After a discussion about batter pH and how to measure it in hieperdepiep?s “how to add cognac to sour cream butter cake-batter” thread, I spoke with some friends of mine and two food scientists here at the local university about the best way to approach this issue. The consensus was that measuring the cake batter’s pH with a probe could be done, but it would not be an accurate measurement due to the way a pH probe measures the pH of a solution and that the oils, emulsions, and proteins in the batter would perturb the measurements. In a paper titled “Effects of sugars in batter formula and baking conditions on 5-hydroxymethylfurfural and furfural formation in sponge cake models.” published in Food Science International by Zhang, Yu-Yu, et al. 2012, a method describing how they measured the pH was described:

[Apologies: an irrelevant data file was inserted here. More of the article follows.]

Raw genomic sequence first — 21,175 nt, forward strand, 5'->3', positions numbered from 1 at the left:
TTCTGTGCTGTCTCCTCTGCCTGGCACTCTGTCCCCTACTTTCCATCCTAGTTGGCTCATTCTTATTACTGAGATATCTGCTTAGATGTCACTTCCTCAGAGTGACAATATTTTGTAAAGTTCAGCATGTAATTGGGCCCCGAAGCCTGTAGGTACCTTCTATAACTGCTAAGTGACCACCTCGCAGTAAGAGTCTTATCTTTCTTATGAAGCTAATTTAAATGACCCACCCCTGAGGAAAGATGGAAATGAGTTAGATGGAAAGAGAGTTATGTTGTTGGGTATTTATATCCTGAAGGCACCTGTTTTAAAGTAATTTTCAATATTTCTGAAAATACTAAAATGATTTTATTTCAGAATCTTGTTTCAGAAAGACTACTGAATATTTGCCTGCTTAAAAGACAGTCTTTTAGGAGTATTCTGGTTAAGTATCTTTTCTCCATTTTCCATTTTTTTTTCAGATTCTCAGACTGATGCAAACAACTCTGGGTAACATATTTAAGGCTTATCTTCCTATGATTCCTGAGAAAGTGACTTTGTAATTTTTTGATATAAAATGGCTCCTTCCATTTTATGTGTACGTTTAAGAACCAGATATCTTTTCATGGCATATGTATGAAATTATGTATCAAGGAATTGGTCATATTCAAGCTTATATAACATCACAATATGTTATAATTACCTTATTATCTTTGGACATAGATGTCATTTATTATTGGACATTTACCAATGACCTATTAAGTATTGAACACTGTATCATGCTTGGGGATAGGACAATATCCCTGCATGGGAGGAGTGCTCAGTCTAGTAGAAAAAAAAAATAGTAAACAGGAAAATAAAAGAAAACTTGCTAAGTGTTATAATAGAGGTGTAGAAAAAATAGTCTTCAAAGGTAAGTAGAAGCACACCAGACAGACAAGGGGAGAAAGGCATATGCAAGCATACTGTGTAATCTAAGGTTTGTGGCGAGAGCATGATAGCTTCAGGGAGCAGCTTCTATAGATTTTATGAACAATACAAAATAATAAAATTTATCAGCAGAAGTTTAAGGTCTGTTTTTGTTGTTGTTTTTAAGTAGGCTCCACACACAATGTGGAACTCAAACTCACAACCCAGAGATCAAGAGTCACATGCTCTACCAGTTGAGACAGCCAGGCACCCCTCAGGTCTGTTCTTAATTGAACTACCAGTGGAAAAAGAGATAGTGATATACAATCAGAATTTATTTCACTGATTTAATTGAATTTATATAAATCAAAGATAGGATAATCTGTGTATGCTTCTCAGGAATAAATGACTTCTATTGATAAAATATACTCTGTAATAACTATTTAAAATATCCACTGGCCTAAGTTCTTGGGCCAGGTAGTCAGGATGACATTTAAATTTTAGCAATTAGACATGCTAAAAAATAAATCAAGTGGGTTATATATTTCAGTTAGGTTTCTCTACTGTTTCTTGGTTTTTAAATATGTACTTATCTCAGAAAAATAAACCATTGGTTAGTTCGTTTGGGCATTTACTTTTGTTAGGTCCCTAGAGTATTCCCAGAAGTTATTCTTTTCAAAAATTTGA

A ground sample (0.4 g) of cake was mixed with 20 mL of water and vortexed for 3 min. The mixture was held at ambient temperature for 1 h to separate solid and liquid phases. The pH of the supernatant was measured using a Thermo Orion 868 pH meter (Thermo Fisher Scientific, Inc., Pittsburgh, PA).
However, I did find another paper by Kilkus, S. where he measured the batter’s pH directly using a pH probe. Although Kilkus was able to measure the batter directly using a probe, it does make me wonder how accurate his measurements were because of the reasons mentioned above. After reading this paper I think this was a student’s paper for a class, but it was still an interesting read. Another issue with this paper was that the author did not specify which model of pH probe he used in his experiments.
Charles, with all of this being said, you might consider using the approach used by Zhang, Yu-Yu, et al. If you decide to purchase the pH probe you mentioned I would be interested to know how your tests go and which method you use.